W3C home > Mailing lists > Public > public-html@w3.org > August 2008

Re: Validating XHTML5 with XML entities

From: Robert J Burns <rob@robburns.com>
Date: Wed, 27 Aug 2008 20:21:59 +0300
Cc: "HTML WG" <public-html@w3.org>
Message-Id: <9601BCF0-50CD-448B-A46C-242772D64258@robburns.com>
To: "Jeff Schiller" <codedread@gmail.com>

HI Jeff,

On Aug 27, 2008, at 4:14 PM, Jeff Schiller wrote:

> Hi Robert,
> On Wed, Aug 27, 2008 at 2:04 AM, Robert J Burns <rob@robburns.com>  
> wrote:
>>> I'd appreciate some insight.  Yes, I can continue to hack on  
>>> WordPress
>>> and get it to emit "&#160;" instead of "&nbsp;" and then go  
>>> through my
>>> database and replace all instances for the last several years,  
>>> but...
>> Can't you have WordPress emit U+00A0, or are you using a charset  
>> encoding
>> other than a UTF encoding.
> Again, maybe I don't understand what you're suggesting.
> I'm using UTF-8.  I can go through the WordPress source and change all
> their PHP files that use &nbsp; &raquo; and &laquo; to their
> equivalent numeric references but there are over 100 instances of
> this.
> I can create a ticket and submit a 100-line patch to the WP project,
> but I'm worried that getting this accepted by the WordPress
> powers-that-be will be challenging, especially considering my last few
> patches that languished for months (and those patches prevented Yellow
> Screens of Death - the XHTML equivalent of a 'segfault').  What are
> the chances of a 100-line patch that has no observable user benefit
> (since declaring these entities is a quick 3-line fix that can be done
> by the theme creator)?
> So if that patch doesn't get accepted (or it takes a long chunk of
> time), then next time I upgrade to the new version of WP (happens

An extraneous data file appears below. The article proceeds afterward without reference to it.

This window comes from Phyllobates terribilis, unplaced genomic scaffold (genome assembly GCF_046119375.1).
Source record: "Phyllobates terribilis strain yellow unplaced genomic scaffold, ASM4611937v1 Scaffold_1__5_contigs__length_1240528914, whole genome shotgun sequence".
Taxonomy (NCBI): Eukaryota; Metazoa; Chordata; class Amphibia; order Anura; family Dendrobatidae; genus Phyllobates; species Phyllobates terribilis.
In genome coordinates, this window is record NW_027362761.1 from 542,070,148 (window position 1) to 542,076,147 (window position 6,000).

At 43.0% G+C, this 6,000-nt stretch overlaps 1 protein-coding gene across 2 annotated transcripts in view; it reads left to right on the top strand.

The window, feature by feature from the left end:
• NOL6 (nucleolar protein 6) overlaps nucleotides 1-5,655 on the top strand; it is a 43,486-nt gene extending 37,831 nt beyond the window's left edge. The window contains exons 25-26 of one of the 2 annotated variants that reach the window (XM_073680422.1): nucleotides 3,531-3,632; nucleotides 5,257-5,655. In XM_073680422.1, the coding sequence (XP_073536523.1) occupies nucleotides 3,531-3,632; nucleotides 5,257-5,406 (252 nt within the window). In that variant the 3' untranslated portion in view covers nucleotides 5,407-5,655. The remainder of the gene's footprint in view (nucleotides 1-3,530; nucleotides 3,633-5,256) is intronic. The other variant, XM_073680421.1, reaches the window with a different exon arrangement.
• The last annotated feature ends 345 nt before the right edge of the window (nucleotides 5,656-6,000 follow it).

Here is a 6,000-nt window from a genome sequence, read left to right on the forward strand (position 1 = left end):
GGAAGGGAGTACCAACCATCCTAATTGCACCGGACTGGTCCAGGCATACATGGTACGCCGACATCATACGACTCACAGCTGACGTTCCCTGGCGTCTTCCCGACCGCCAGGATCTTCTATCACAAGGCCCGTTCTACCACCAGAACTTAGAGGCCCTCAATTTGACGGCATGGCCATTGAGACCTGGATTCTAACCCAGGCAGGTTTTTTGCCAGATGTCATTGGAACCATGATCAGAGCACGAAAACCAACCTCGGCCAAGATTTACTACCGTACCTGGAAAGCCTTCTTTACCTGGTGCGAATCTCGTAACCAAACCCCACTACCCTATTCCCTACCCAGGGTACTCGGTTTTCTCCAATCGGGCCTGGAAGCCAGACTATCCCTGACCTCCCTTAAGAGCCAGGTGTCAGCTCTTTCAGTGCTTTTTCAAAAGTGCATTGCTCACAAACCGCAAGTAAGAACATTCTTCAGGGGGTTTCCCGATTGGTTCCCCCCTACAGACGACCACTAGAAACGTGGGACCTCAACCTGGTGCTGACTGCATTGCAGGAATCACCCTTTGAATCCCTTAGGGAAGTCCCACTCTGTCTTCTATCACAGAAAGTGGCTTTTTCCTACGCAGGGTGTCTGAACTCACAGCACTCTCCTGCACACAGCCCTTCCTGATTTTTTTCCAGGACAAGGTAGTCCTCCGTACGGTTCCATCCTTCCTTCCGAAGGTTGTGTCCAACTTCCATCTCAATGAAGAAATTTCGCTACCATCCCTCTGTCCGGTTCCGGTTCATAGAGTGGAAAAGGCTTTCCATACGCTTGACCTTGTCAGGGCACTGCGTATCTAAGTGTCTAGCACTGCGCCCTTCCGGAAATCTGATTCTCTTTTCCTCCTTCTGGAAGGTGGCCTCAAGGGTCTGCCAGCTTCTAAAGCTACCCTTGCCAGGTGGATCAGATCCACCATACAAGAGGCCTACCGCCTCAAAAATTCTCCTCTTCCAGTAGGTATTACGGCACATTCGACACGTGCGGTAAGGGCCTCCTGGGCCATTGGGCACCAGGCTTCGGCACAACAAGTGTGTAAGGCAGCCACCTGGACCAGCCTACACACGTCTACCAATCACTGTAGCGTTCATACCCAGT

> every 6 months or so), I have to remember to manually search/replace
> those three entities.

Well, this isn't really the list to discuss WordPress development  
issues. However, this is a problem that should be solved by WordPress  
by emitting Unicode characters rather than named or numbered character  
entity references. The reason to use character entity references is to  
facilitate documents in non-UTF encodings (or perhaps where the author  
is concerned the document will be converted or round-tripped through  
non-UTF encodings). For pure UTF charset documents, it's advisable to  
simply use the literal characters (and not references to them). Some  
like the source readability of named character references, but that  
readability depends solely on the reader's familiarity with the  
characters. If I'm a reader of a Cyrillic script based language, I'm  
not going to find reading the source easier if all of the characters  
are replaced with named references to the characters.

In terms of your present problem, I don't know enough about WordPress.  
If it cannot be fixed through configuration tweaks, it still is  
something that is better handled in the long-term by WordPress through  
literal characters rather than references.

Take care,
Received on Wednesday, 27 August 2008 17:22:41 UTC

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